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‘They Have Slowly Poisoned The Public School System' — School Board Calls For Charter Funding Reform

Sarah Schneider
90.5 WESA

Pittsburgh Public Schools board members approved a resolution Wednesday that calls for the state’s General Assembly to significantly reform the way it funds charter schools.

Eight board members approved the resolution; board member Sala Udin was absent.

The PPS resolution supports two soon-to-be introduced pieces of legislation and proposals from Gov. Tom Wolf that call for reforms including setting a flat tuition rate for charter schools, distributing special education funding through a funding formula and stopping the creation of new cyber charter schools.

Currently, publicly funded charter schools operate independent from the city school district and receive a student’s tuition money from the student’s home district. There is no set tuition rate for charter schools. The funding is calculated based what a school district pays to educate its own students, rather than the cost to educate a child in the charter school, the resolution argues.

There is a significant range of spending across the state. PPS board members say they’re giving charter schools more money than is needed to operate programs.  

“Because the tuition rate calculations are based on the school district’s expenses, they create wide discrepancies in the amount of tuition paid by different districts for the same charter school education and result in drastic overpayments to charter schools,” the resolution states.

Board President Sylvia Wilson said those discrepancies “pull critical resources from district students, resulting in surplus funding to charter schools.”

Several board members called the funding system unfair and broken.

Board member Pam Harbin said the move wasn’t about choice.

“Parents are welcome to choose a charter school if they feel that’s a better setting for their child or a better education setting for their child. But to make it fair we have to make sure that we are not sending money to charter schools that they get to spend for anything that they want and not spend it on the students,” she said.

In an interview with WESA on Wednesday, district solicitor Ira Weiss called charter schools a “money-making system.” He said it costs more to educate students in district-run schools because of unionized teacher pay and overhead costs to run multiple schools.

Pennsylvania’s Charter School Law was established in 1997 and hasn’t been significantly changed since.

“It was written by a group of people with Governor [Tom] Ridge whose purpose was to destroy public education. They have slowly poisoned the public school system and bled it dry,” Weiss said.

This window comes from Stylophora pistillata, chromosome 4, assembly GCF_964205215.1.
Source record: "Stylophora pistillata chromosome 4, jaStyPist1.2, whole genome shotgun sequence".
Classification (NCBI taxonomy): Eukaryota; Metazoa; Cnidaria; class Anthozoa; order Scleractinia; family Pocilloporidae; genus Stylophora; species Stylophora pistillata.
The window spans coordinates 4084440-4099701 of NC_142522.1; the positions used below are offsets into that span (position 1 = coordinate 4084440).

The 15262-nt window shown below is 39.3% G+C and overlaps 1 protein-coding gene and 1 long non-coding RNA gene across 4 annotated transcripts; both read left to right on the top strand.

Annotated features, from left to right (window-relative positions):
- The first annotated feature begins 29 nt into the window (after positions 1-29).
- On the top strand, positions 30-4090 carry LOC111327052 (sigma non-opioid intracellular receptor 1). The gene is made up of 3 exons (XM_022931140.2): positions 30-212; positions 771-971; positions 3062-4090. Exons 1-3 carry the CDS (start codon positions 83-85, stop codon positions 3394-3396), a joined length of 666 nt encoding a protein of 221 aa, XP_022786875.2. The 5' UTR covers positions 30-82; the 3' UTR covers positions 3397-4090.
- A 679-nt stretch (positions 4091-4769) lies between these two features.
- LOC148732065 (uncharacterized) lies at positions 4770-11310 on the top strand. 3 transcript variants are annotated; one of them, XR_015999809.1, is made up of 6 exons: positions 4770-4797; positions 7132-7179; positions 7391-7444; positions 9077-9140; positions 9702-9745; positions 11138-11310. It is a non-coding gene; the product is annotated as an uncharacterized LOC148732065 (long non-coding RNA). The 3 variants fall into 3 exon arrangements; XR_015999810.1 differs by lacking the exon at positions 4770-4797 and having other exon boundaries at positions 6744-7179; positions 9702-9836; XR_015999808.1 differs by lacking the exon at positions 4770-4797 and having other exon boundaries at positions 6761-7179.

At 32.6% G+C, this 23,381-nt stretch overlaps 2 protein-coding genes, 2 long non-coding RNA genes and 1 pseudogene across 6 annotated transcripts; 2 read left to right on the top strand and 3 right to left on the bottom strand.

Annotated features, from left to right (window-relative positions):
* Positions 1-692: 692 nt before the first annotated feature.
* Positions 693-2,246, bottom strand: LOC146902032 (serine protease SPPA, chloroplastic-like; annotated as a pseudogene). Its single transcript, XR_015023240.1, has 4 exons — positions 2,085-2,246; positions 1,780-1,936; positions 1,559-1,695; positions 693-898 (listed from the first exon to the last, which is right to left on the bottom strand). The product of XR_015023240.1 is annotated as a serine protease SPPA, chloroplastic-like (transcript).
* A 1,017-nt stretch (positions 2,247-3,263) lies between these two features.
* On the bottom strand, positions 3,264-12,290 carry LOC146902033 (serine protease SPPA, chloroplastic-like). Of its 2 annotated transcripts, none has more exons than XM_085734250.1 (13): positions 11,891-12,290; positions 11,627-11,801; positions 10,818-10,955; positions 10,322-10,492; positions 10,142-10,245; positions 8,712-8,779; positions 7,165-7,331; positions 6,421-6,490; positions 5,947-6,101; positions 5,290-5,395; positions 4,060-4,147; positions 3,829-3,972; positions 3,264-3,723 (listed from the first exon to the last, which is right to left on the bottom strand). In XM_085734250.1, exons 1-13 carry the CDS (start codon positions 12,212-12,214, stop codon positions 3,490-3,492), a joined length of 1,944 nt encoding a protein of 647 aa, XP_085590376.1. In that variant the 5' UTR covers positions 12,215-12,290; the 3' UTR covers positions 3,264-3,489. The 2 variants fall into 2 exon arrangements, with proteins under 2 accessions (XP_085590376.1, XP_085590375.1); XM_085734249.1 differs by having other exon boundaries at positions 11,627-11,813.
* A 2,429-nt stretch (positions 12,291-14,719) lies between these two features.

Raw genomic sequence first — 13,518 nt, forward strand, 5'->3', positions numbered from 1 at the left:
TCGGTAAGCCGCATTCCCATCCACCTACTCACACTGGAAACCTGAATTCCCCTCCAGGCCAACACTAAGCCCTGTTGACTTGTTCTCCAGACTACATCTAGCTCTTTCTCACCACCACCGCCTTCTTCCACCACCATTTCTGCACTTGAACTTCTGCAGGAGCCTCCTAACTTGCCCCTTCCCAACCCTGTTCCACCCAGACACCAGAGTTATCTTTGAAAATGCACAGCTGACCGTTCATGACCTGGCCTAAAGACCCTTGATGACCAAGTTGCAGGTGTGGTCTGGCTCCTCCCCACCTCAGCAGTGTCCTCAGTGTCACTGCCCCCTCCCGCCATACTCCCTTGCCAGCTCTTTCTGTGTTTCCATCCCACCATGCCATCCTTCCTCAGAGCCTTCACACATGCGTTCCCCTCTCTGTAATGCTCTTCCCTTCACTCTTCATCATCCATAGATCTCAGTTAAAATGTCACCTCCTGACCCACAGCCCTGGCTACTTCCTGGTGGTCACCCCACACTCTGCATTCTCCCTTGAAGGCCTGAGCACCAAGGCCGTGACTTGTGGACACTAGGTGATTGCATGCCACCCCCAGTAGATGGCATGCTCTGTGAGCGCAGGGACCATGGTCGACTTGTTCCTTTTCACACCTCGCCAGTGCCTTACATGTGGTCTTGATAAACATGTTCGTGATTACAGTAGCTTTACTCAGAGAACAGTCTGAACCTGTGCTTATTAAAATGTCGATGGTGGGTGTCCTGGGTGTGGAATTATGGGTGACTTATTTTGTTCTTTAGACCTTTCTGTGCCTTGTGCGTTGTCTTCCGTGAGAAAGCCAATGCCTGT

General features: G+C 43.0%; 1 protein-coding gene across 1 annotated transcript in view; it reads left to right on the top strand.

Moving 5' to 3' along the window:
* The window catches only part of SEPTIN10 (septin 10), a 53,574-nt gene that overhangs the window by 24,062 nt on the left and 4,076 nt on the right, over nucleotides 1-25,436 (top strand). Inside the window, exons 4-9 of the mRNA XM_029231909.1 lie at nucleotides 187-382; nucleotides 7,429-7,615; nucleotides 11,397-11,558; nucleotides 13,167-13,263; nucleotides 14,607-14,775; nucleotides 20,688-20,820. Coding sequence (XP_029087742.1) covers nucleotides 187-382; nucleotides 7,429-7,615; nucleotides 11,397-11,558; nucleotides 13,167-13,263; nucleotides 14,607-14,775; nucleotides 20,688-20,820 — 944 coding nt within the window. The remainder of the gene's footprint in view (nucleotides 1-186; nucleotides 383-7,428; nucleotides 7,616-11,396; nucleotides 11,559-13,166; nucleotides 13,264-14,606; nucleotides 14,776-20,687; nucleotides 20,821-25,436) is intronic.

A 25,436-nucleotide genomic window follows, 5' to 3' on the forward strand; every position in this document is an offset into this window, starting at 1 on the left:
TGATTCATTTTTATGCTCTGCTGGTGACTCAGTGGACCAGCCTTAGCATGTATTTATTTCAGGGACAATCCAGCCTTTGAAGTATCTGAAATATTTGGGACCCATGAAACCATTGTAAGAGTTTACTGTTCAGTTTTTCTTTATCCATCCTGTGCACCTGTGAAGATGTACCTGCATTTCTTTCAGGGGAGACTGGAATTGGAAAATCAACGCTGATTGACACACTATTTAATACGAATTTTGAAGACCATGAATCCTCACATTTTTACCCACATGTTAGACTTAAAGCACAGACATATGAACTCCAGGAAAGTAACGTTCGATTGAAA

In December, district administrators said the school board raised taxes partly due to growing costs outside of the district’s control, including charter spending. Charter costs account for about 15 percent of the district’s 2020 budget.

Ana Meyers, the executive director of the Pennsylvania Coalition of Public Charter Schools, said in a statement that blaming charter students for the district’s financial problems was unfair.

“Thousands of students in Pittsburgh have left their assigned district school seeking a better education in a public charter school. I would encourage the Pittsburgh Public School Board to work toward addressing the issues facing their existing students rather than attempting to use the legislature to stifle competition,” Meyers said.

The resolution approved Wednesday was largely based on language drafted by the Pennsylvania School Board Association. The organization asked districts across the state to approve resolutions supporting charter reform legislation.

The PPS resolution supports two bills that call for cost-saving measures similar to those made in Gov. Tom Wolf’s recent budget proposal. Wolf asked for $100 million in basic education funding while cutting funding to charter schools. He said the charter system is “in desperate need of reform” and that he intends to “close the loopholes” and “level the playing field”.

Bills with identical language will soon be introduced in the House by State Rep. Joe Ciresi, a Montgomery County Democrat, and in the Senate by Sen. Jim Brewster, a McKeesport Democrat, and Sen. Lindsey Williams, a West View Democrat.

The bills would require a statewide, data-driven cyber charter school tuition rate and would stop the creation of new cyber charter schools “until the existing schools improve performance.”

The bills would also require that charter schools use the Special Education Fair Funding Formula that public schools use to determine the cost to serve students. While the state revised its special education formula in 2014, that formula does not apply to charters who instead receive a flat rate.

According to the resolution, the way charters are funded for special education is “unfair becaue it is also based on the special education expenditures of the school district rather than the charter school.”

PPS Chief Operation Officer Ron Joseph said Wednesday that PPS pays charter schools $17,800 for a student without a disability and $39,500 for a student with a disability. He said the formula is not an accurate measure of the cost of educating students, because it takes into account debt payments the district makes and other costs outside of the classroom.

He said the cost-saving measures in the two bills would save the district about $14 million.